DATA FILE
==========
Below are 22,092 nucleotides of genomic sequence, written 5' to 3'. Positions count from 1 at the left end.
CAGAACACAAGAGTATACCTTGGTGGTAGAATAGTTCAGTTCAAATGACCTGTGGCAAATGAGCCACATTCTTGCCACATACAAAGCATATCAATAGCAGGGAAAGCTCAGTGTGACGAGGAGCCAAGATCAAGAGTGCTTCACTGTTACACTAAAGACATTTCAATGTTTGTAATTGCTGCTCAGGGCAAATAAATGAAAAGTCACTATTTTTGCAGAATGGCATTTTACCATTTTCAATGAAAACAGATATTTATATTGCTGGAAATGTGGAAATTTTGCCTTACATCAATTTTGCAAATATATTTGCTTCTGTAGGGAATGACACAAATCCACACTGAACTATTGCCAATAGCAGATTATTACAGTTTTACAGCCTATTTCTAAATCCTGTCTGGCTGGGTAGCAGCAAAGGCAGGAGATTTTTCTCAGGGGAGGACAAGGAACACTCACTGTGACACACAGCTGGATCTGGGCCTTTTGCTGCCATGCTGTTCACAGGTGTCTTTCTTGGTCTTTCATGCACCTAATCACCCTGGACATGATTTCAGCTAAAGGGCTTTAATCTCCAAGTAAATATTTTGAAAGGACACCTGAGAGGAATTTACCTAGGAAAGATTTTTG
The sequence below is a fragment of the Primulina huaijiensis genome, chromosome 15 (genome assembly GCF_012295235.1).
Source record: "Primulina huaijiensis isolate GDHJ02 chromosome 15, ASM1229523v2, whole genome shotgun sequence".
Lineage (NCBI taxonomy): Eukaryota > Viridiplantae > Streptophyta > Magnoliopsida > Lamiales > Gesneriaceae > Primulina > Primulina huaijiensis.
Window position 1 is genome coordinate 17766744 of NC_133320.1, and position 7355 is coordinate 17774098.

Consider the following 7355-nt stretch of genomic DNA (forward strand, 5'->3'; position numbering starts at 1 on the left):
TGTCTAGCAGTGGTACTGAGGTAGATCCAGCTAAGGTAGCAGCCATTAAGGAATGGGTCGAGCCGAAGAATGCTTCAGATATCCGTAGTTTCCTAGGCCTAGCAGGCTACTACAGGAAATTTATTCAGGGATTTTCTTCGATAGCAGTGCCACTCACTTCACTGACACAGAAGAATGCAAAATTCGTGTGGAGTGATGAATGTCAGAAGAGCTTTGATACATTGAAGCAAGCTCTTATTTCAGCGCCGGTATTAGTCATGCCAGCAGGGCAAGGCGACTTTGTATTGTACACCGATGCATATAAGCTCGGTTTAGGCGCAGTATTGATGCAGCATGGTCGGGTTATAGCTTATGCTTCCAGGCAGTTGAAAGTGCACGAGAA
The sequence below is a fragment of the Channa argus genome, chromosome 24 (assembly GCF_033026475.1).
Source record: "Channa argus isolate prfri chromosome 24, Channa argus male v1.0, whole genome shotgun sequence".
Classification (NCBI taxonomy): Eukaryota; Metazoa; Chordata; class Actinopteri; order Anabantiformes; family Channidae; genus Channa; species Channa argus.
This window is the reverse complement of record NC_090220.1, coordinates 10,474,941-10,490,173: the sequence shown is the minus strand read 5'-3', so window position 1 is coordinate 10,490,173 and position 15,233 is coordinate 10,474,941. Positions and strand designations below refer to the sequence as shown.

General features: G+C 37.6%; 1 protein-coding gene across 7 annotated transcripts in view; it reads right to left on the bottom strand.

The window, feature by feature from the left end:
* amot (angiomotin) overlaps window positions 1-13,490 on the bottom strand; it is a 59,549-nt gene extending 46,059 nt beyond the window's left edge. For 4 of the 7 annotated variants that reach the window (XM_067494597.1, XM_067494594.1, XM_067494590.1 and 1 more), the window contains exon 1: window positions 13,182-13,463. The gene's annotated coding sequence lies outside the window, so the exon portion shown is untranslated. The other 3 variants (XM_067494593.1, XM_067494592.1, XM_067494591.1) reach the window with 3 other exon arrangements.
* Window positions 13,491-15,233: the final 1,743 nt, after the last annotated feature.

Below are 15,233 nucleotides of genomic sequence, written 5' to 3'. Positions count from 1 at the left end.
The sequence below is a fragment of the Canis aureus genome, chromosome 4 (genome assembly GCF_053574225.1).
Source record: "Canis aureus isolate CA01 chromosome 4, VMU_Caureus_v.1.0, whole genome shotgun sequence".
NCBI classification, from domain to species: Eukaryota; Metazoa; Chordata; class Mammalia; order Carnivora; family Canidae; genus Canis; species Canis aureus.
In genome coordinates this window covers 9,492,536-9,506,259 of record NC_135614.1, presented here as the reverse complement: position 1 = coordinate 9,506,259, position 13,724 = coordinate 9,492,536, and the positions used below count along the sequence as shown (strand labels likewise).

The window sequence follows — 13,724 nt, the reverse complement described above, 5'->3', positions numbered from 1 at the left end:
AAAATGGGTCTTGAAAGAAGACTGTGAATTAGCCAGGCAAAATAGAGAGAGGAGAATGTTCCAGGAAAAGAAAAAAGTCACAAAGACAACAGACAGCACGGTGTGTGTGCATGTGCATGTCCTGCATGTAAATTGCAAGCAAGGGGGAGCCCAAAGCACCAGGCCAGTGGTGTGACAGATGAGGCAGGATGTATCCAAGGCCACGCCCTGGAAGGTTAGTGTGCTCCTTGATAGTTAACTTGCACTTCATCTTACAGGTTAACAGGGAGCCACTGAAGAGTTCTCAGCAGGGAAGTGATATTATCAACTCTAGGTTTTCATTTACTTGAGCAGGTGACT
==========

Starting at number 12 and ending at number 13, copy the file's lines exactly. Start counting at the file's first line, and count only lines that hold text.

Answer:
This window is the reverse complement of record NC_090220.1, coordinates 10,474,941-10,490,173: the sequence shown is the minus strand read 5'-3', so window position 1 is coordinate 10,490,173 and position 15,233 is coordinate 10,474,941. Positions and strand designations below refer to the sequence as shown.

General features: G+C 37.6%; 1 protein-coding gene across 7 annotated transcripts in view; it reads right to left on the bottom strand.